The brain and the sea have one thing in common—both are ceaselessly in commotion. One way to visualize this is to record the tiny fluctuations in the electrical potential on the outside of the scalp, a few millionths of a volt in size, using an electroencephalograph (EEG). Like the recording of a seismometer, the EEG trace moves feverishly up and down, registering unseen tremors in the cerebral cortex underneath. Whenever the person being tested is about to move a limb, an electrical potential builds up. Called the readiness potential, it precedes the actual onset of movement by one second or longer.
Intuitively, the sequence of events that leads to a voluntary act must be as follows: You decide to raise your hand; your brain communicates that intention to the neurons responsible for planning and executing hand movements; and those neurons relay the appropriate commands to the motor neurons that contract the arm muscles. But Libet was not convinced. Wasn’t it more likely that the mind and the brain acted simultaneously or even that the brain acted before the mind did?
Libet set out to determine the timing of a mental event, a person’s deliberate decision, and to compare that with the timing of a physical event, the onset of the readiness potential after that decision. He projected onto a screen a point of bright light that went around and around, like the tip of the minute hand on a clock. With EEG electrodes on his or her head, each volunteer had to spontaneously, but deliberately, flex a wrist. They did this while noting the position of the light when they became aware of the urge to act.
The results told an unambiguous story, which was bolstered by later experiments. The beginning of the readiness potential precedes the conscious decision to move by at least half a second and often by much longer. The brain acts before the mind decides! This discovery was a complete reversal of the deeply held intuition of mental causation.
The Conscious Experience of Will
Why don’t you repeat this experiment right now: go ahead and flex your wrist. You experience three allied yet distinct feelings associated with the plan to move (intention), your willing of the movement (a feeling called agency or authorship), and the actual movement. If a friend were to take your hand and bend it, you would experience the movement but neither intention nor agency; that is, you would not feel responsible for the wrist movement. This is a neglected idea in the debate about free will—that the mind-body nexus creates a specific, conscious experience of “I willed this” or “I am the author of this action.”
Daniel Wegner, a psychologist at Harvard University, is one of the trailblazers of the modern study of volition. In one experiment, Wegner asked a volunteer to wear gloves and stand in front of a mirror, her arms hanging by her sides. Directly behind her stood a lab member, dressed identically. He extended his arms under her armpits, so that when the woman looked into the mirror, his two gloved hands appeared to be her own. Both participants wore headphones through which Wegner issued instructions, such as “clap your hands” or “snap your left fingers.” The volunteer was supposed to report on the extent to which the actions of the lab member’s hands were her own. When she heard Wegner’s directions prior to the man’s hands carrying them out, she reported an enhanced feeling of having willed the action herself, compared with when Wegner’s instructions came after the man had already moved his hands.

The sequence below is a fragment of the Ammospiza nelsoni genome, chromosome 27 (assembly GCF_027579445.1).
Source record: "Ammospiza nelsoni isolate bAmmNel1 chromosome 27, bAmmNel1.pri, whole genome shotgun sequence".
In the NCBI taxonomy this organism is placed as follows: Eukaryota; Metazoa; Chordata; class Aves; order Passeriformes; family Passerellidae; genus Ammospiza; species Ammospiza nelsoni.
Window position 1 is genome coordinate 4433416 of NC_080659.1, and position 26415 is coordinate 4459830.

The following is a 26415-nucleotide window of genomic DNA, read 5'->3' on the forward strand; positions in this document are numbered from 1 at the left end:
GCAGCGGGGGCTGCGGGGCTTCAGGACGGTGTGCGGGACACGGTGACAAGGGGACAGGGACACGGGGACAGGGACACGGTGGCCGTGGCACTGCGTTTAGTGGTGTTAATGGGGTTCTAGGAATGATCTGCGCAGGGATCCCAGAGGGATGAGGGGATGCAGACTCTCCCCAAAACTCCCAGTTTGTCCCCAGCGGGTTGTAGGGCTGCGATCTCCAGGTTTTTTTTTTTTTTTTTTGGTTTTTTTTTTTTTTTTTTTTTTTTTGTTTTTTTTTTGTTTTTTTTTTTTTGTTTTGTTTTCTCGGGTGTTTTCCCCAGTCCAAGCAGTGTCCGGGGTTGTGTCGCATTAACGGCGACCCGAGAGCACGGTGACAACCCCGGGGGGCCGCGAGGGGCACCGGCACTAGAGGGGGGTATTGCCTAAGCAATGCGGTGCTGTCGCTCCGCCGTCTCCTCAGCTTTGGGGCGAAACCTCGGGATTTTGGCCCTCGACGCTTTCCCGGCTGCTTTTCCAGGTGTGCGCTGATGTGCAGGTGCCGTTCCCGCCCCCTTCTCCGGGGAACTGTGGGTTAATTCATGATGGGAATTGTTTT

The reality of these feelings of intention has been underscored by neurosurgeons, who must occasionally probe brain tissue with brief pulses of electric current. In the course of such explorations, Itzhak Fried, a surgeon at U.C.L.A., stimulated the presupplementary motor area, which is part of the vast expanse of cerebral cortex lying in front of the primary motor cortex. He found that such stimulation can trigger the urge to move a limb. Michel Desmurget of INSERM and Angela Sirigu of the Institute of Cognitive Science in France discovered something similar when stimulating the posterior parietal cortex, an area responsible for transforming visual information into motor commands. Patients commented, “It felt like I wanted to move my foot. Not sure how to explain,” or “I had a desire to roll my tongue in my mouth.” Their feelings arose from within, without any prompting by the examiner.
Free the Mind
I have taken two lessons from these insights. First, I have adopted a more pragmatic conception of free will. I strive to live as free of constraints as possible. The only exception should be restrictions that I deliberately and consciously impose on myself, chief among them restraints motivated by ethical concerns: do not hurt others and try to leave the planet a better place than you found it. Other considerations include family life, health, financial stability and mindfulness. Second, I try to understand my unconscious motivations, desires and fears better. I reflect deeper about my own actions and emotions than my younger self did.
I am breaking no new ground here—these are lessons wise men from all cultures have taught for millennia. The ancient Greeks had “gnothi seauton” (“know thyself”) inscribed above the entrance to the Temple of Apollo at Delphi. The Jesuits have a nearly 500-year-old spiritual tradition that emphasizes a twice-daily examination of conscience. This constant internal interrogation sharpens your sensitivity to your actions, desires and motivations. This will enable you not only to understand yourself better but also to live a life more in harmony with your character and your long-term goals.
This article was published in print as "Finding Free Will."
Adapted from Consciousness: Confessions of a Romantic Reductionist, by Christof Koch, Massachusetts Institute of Technology, 2012. All rights reserved.